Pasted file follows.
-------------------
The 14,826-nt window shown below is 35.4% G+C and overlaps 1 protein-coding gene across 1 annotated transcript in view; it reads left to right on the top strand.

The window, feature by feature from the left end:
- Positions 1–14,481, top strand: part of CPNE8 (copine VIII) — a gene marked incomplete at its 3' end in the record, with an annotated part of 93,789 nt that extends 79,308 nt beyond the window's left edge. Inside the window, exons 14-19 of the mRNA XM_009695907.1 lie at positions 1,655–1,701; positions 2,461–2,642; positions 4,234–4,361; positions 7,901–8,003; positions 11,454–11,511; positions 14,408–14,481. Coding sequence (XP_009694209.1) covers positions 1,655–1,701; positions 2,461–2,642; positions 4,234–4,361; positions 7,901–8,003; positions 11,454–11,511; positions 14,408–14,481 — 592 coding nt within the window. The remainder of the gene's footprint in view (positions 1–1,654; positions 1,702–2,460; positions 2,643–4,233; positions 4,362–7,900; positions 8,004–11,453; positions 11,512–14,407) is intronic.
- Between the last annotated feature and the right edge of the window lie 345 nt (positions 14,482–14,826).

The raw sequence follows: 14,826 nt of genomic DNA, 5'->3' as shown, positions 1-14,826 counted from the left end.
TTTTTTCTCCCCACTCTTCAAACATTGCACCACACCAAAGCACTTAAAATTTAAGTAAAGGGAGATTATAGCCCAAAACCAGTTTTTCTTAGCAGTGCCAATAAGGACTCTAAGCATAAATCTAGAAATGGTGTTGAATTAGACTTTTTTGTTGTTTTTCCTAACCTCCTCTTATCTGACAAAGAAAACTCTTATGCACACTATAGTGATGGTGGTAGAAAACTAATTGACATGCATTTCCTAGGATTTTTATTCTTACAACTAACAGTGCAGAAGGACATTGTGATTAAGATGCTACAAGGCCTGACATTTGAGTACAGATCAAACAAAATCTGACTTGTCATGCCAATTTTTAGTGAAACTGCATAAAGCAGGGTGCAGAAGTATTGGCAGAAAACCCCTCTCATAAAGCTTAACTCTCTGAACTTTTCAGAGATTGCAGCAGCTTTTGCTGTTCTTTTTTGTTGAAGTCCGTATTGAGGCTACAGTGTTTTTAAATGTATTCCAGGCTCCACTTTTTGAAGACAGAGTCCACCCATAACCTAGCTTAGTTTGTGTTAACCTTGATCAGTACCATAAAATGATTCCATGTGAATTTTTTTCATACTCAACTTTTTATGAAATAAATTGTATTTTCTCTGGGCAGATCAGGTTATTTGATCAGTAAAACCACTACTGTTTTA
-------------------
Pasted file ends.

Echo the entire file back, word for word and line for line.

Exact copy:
The 14,826-nt window shown below is 35.4% G+C and overlaps 1 protein-coding gene across 1 annotated transcript in view; it reads left to right on the top strand.

The window, feature by feature from the left end:
- Positions 1–14,481, top strand: part of CPNE8 (copine VIII) — a gene marked incomplete at its 3' end in the record, with an annotated part of 93,789 nt that extends 79,308 nt beyond the window's left edge. Inside the window, exons 14-19 of the mRNA XM_009695907.1 lie at positions 1,655–1,701; positions 2,461–2,642; positions 4,234–4,361; positions 7,901–8,003; positions 11,454–11,511; positions 14,408–14,481. Coding sequence (XP_009694209.1) covers positions 1,655–1,701; positions 2,461–2,642; positions 4,234–4,361; positions 7,901–8,003; positions 11,454–11,511; positions 14,408–14,481 — 592 coding nt within the window. The remainder of the gene's footprint in view (positions 1–1,654; positions 1,702–2,460; positions 2,643–4,233; positions 4,362–7,900; positions 8,004–11,453; positions 11,512–14,407) is intronic.
- Between the last annotated feature and the right edge of the window lie 345 nt (positions 14,482–14,826).

The raw sequence follows: 14,826 nt of genomic DNA, 5'->3' as shown, positions 1-14,826 counted from the left end.
TTTTTTCTCCCCACTCTTCAAACATTGCACCACACCAAAGCACTTAAAATTTAAGTAAAGGGAGATTATAGCCCAAAACCAGTTTTTCTTAGCAGTGCCAATAAGGACTCTAAGCATAAATCTAGAAATGGTGTTGAATTAGACTTTTTTGTTGTTTTTCCTAACCTCCTCTTATCTGACAAAGAAAACTCTTATGCACACTATAGTGATGGTGGTAGAAAACTAATTGACATGCATTTCCTAGGATTTTTATTCTTACAACTAACAGTGCAGAAGGACATTGTGATTAAGATGCTACAAGGCCTGACATTTGAGTACAGATCAAACAAAATCTGACTTGTCATGCCAATTTTTAGTGAAACTGCATAAAGCAGGGTGCAGAAGTATTGGCAGAAAACCCCTCTCATAAAGCTTAACTCTCTGAACTTTTCAGAGATTGCAGCAGCTTTTGCTGTTCTTTTTTGTTGAAGTCCGTATTGAGGCTACAGTGTTTTTAAATGTATTCCAGGCTCCACTTTTTGAAGACAGAGTCCACCCATAACCTAGCTTAGTTTGTGTTAACCTTGATCAGTACCATAAAATGATTCCATGTGAATTTTTTTCATACTCAACTTTTTATGAAATAAATTGTATTTTCTCTGGGCAGATCAGGTTATTTGATCAGTAAAACCACTACTGTTTTA